“Bhutan by Bhutanese” a photo-exhibition by students of the Bhutan Institute of Media is being hosted by the city of Baar in Switzerland. The exhibition, which will continue for the next three weeks, was innaugurated on the 29th of January.
Excerpts of my speech during the innauguration follow:
We are gathered together as friends – friends of Bhutan. Some of you have visited my country. Some of you have worked there.
But all of you – whether you’ve been to Bhutan or not – all of you would have some impressions about Bhutan.
Think about those impressions. What images come to your mind? What is the story of Bhutan?
- The mighty Himalayas, the world’s tallest mountains – gigantic, awesome, magical
- Pristine forests, glacial lakes, clear rivers
- Monks, monasteries and mask dances
- Fortresses (we call them Dzongs) – fortresses, farmhouses and lush paddy fields.
- Prayer flags
- People in colorful attire, sporting short hair, warm smiles, and an insatiable appetite for ema-datshi, a hot, spicy dish prepared from chili and cheese.
- Benevolent kings. Kings who are loved – genuinely and deeply loved by their people. A king who abdicated his powers and resigned his throne … voluntarily. A king who started democracy … forcefully and against the very will of his people.
- Gross National Happiness. A development philosophy that the world is talking about.
This story of Bhutan – medieval, magical, romantic – is a story about a Shangrila. And this story has been told and retold, hundreds of times, in postcards, magazines and coffee-table books.
Is this story of Bhutan correct? Is it accurate? I think so. I hope so.
But no matter, it is not complete story. It is not complete as this story – picture-perfect as it is – has been painted almost exclusively by foreigners. They are people who visited Bhutan, fell in love with our country and our people, and, as friends of Bhutan, decided to share their story with the rest of the world.
The story of Bhutan will be more complete – more accurate and more real – only when we, Bhutanese, express how we see our own country. When we, Bhutanese, tell our own story. But what is that story that we, Bhutanese, see in our own country?
Unfortunately we don’t know. Actually, that’s not correct – we do know! Obviously we know how we perceive our own country. It’s just that we haven’t yet begun to tell that story as we see it, through our eyes, and using the camera to transform what we see and feel into pictures.
But this is changing. Changing slowly but surely as demonstrated by today’s exhibition, “Bhutan by Bhutanese”.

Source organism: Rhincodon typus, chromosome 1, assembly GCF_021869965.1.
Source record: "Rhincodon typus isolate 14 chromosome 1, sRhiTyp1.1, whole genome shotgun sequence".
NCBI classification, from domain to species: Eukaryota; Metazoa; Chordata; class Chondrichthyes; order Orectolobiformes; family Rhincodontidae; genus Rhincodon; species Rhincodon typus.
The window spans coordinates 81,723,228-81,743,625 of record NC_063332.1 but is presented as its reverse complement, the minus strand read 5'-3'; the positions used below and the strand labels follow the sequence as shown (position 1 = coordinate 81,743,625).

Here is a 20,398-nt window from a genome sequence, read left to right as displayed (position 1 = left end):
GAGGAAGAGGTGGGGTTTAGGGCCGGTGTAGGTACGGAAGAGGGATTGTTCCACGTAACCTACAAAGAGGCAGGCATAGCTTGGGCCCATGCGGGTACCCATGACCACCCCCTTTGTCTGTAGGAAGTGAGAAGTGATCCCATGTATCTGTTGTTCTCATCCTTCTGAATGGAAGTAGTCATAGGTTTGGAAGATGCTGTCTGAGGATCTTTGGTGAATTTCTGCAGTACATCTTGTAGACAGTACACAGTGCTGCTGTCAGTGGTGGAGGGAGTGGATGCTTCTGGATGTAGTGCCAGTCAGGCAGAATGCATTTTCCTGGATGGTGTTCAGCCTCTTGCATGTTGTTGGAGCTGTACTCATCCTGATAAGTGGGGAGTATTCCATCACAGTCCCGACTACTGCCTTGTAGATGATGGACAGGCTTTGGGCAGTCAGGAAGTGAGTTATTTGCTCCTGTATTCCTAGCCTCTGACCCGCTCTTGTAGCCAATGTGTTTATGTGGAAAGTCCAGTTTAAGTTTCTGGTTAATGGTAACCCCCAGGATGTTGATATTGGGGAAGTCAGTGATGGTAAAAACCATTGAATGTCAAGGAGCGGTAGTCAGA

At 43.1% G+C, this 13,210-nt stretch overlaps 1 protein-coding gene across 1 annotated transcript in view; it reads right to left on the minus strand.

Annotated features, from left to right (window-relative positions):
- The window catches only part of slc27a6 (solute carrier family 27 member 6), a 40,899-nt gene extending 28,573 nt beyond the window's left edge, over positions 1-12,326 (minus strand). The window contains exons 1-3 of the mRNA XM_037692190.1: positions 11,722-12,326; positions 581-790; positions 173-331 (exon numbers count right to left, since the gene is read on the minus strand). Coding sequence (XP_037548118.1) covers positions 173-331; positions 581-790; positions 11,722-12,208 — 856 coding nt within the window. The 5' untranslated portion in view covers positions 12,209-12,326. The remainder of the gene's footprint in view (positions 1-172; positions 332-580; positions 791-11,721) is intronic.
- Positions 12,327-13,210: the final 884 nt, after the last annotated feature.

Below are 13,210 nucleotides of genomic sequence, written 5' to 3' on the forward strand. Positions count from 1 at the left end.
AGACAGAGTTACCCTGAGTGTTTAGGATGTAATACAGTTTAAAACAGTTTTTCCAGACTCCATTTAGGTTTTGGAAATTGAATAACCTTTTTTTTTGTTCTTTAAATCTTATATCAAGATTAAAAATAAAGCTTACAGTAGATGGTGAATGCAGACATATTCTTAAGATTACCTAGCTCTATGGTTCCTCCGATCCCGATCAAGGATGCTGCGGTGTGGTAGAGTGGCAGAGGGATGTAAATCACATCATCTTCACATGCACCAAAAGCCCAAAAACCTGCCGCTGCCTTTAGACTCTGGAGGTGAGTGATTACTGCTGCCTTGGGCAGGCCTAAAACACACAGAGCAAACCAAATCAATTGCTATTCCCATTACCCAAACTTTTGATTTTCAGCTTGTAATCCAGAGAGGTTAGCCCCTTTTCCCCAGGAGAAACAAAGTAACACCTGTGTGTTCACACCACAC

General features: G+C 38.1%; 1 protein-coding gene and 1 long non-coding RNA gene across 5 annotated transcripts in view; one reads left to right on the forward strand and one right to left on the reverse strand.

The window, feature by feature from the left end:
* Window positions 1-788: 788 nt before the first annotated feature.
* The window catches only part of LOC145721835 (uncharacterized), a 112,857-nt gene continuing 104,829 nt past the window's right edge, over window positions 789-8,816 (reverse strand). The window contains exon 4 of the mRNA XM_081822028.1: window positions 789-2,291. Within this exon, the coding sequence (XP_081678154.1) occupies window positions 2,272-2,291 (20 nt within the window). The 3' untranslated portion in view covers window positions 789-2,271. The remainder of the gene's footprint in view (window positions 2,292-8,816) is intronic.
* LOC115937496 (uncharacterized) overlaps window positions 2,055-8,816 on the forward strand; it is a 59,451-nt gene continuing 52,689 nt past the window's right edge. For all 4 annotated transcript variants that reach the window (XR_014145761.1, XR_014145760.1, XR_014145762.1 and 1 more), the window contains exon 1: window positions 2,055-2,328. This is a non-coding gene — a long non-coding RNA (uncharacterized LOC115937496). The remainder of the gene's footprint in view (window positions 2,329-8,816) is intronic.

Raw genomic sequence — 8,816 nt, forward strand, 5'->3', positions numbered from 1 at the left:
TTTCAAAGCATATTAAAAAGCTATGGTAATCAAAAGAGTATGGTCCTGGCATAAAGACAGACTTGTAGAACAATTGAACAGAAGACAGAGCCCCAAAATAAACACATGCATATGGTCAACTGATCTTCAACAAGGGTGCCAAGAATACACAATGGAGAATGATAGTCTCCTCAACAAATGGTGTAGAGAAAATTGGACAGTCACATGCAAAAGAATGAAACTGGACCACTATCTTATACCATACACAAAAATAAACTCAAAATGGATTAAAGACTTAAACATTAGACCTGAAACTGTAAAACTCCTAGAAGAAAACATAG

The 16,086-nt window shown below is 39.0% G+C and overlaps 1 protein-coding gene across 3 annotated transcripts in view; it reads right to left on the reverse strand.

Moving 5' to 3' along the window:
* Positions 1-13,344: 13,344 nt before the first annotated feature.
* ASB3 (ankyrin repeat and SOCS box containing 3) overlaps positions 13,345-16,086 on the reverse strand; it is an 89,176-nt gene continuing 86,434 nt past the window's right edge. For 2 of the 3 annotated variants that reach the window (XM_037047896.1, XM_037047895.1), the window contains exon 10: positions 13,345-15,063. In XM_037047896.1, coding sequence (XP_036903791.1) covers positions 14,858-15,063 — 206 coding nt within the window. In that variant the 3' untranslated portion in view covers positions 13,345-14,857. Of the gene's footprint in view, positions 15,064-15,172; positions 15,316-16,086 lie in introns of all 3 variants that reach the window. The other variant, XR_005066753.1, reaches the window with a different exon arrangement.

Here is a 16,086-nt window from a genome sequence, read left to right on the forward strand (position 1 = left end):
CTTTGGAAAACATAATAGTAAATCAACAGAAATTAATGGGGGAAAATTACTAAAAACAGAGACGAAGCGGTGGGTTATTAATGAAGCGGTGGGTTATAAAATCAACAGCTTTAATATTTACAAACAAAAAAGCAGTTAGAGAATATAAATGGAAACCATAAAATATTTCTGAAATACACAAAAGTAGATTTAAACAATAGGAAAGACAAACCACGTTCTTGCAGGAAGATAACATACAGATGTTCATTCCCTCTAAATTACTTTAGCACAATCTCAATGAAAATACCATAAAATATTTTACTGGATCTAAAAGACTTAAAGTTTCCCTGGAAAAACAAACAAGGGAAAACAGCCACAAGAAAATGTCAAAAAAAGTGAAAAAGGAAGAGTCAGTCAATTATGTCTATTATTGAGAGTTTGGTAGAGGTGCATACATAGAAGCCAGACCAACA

“Bhutan by Bhutanese” showcases Bhutan as we, Bhutanese, see our own country. It is the story of Bhutan – our past, our present and our future – as seen by our own people. It is a story of Bhutan, as seen by the Bhutanese, and narrated by the Bhutanese.
But that’s not all – Bhutan by Bhutanese is the story of Bhutan as seen by the youth of Bhutan. They are the ones who are born and bred in Bhutan, who feel and breathe Bhutan, and who are confronted with the many changes taking place in our country.
Their stories also celebrate the wonders of Bhutan – our mountains and rivers, monasteries and monks, culture and people. But, as Bhutanese, they are able to view our country from the “inside” as it were, and so they bring an additional perspective.
“Bhutan by Bhutanese” is about that perspective. No doubt it is about the grandeur, the pomp, and the colors of Bhutan. But it also provides an insight into the real people and the real lives that thrive beneath the powerful veneer of pomp and colorful ceremony.
So “Bhutan by Bhutanese” is a story about Bhutan as our youth see it. It is a story about the hopes and joys, the fears and anxieties, the dreams and ambitions of our young people.
I’ve met some of these young people. Barely one year ago, none of them knew how to even hold a camera. And already, their photographs tell a compelling story about Bhutan. I hope you’ll enjoy their story.
Many photographers still depict Bhutan as a Shangrila. There’s nothing wrong with that. But Bhutan is changing. And changing fast. It’s important to recognize these changes. And to record them … preferably by our own people. Bhutan by Bhutanese.
In this regard, I’m happy that, because of BIM, Bhutan by Bhutanese is now possible. In fact it is already a reality.